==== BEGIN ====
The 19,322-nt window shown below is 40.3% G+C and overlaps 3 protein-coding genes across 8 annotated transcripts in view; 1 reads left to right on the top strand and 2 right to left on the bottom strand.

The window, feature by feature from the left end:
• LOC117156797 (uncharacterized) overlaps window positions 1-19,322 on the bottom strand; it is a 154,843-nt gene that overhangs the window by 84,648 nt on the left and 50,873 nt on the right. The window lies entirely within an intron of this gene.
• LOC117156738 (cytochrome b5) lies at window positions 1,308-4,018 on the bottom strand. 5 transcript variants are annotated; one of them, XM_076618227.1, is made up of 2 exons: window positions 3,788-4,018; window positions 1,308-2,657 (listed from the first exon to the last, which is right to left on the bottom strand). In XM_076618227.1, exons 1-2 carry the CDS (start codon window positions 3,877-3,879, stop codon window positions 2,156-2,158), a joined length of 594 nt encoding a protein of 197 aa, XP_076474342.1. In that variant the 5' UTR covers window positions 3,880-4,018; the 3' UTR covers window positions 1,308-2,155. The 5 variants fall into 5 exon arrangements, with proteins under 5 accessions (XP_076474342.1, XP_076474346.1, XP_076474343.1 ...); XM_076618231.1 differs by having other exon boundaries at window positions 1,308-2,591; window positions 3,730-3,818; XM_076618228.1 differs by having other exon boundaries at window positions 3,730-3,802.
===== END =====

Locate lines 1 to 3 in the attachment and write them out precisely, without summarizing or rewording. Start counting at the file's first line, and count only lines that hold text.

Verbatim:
The 19,322-nt window shown below is 40.3% G+C and overlaps 3 protein-coding genes across 8 annotated transcripts in view; 1 reads left to right on the top strand and 2 right to left on the bottom strand.

The window, feature by feature from the left end:
• LOC117156797 (uncharacterized) overlaps window positions 1-19,322 on the bottom strand; it is a 154,843-nt gene that overhangs the window by 84,648 nt on the left and 50,873 nt on the right. The window lies entirely within an intron of this gene.